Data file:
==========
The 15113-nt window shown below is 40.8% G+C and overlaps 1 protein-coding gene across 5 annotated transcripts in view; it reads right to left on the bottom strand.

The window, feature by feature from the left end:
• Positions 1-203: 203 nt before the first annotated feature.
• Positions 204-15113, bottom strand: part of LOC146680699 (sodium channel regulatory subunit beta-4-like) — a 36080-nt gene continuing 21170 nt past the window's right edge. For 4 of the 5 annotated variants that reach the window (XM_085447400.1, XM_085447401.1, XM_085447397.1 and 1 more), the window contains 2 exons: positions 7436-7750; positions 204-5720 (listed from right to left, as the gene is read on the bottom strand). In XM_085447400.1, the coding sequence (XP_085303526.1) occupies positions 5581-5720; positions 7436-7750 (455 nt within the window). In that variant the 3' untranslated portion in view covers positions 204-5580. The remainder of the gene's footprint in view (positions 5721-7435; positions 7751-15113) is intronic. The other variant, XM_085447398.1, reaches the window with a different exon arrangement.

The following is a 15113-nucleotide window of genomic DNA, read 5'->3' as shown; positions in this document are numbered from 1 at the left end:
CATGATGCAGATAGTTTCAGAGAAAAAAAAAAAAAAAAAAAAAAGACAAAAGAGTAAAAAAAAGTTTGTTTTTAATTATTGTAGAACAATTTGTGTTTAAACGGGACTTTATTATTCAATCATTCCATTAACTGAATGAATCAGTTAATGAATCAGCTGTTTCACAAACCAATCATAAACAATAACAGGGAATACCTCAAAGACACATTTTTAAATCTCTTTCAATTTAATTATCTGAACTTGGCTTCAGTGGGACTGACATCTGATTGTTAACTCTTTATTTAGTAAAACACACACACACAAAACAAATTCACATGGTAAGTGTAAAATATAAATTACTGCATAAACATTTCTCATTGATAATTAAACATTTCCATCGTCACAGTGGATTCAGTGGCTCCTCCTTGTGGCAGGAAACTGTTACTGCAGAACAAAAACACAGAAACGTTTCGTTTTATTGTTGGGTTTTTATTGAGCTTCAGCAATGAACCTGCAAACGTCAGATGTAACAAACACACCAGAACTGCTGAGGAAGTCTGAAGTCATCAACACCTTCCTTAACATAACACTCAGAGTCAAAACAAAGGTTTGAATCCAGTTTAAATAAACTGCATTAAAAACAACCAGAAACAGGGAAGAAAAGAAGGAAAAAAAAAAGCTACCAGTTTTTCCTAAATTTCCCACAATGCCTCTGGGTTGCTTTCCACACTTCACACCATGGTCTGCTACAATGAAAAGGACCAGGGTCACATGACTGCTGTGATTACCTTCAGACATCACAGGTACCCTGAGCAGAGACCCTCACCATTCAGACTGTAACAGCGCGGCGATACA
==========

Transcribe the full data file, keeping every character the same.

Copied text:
The 15113-nt window shown below is 40.8% G+C and overlaps 1 protein-coding gene across 5 annotated transcripts in view; it reads right to left on the bottom strand.

The window, feature by feature from the left end:
• Positions 1-203: 203 nt before the first annotated feature.
• Positions 204-15113, bottom strand: part of LOC146680699 (sodium channel regulatory subunit beta-4-like) — a 36080-nt gene continuing 21170 nt past the window's right edge. For 4 of the 5 annotated variants that reach the window (XM_085447400.1, XM_085447401.1, XM_085447397.1 and 1 more), the window contains 2 exons: positions 7436-7750; positions 204-5720 (listed from right to left, as the gene is read on the bottom strand). In XM_085447400.1, the coding sequence (XP_085303526.1) occupies positions 5581-5720; positions 7436-7750 (455 nt within the window). In that variant the 3' untranslated portion in view covers positions 204-5580. The remainder of the gene's footprint in view (positions 5721-7435; positions 7751-15113) is intronic. The other variant, XM_085447398.1, reaches the window with a different exon arrangement.

The following is a 15113-nucleotide window of genomic DNA, read 5'->3' as shown; positions in this document are numbered from 1 at the left end:
CATGATGCAGATAGTTTCAGAGAAAAAAAAAAAAAAAAAAAAAAGACAAAAGAGTAAAAAAAAGTTTGTTTTTAATTATTGTAGAACAATTTGTGTTTAAACGGGACTTTATTATTCAATCATTCCATTAACTGAATGAATCAGTTAATGAATCAGCTGTTTCACAAACCAATCATAAACAATAACAGGGAATACCTCAAAGACACATTTTTAAATCTCTTTCAATTTAATTATCTGAACTTGGCTTCAGTGGGACTGACATCTGATTGTTAACTCTTTATTTAGTAAAACACACACACACAAAACAAATTCACATGGTAAGTGTAAAATATAAATTACTGCATAAACATTTCTCATTGATAATTAAACATTTCCATCGTCACAGTGGATTCAGTGGCTCCTCCTTGTGGCAGGAAACTGTTACTGCAGAACAAAAACACAGAAACGTTTCGTTTTATTGTTGGGTTTTTATTGAGCTTCAGCAATGAACCTGCAAACGTCAGATGTAACAAACACACCAGAACTGCTGAGGAAGTCTGAAGTCATCAACACCTTCCTTAACATAACACTCAGAGTCAAAACAAAGGTTTGAATCCAGTTTAAATAAACTGCATTAAAAACAACCAGAAACAGGGAAGAAAAGAAGGAAAAAAAAAAGCTACCAGTTTTTCCTAAATTTCCCACAATGCCTCTGGGTTGCTTTCCACACTTCACACCATGGTCTGCTACAATGAAAAGGACCAGGGTCACATGACTGCTGTGATTACCTTCAGACATCACAGGTACCCTGAGCAGAGACCCTCACCATTCAGACTGTAACAGCGCGGCGATACA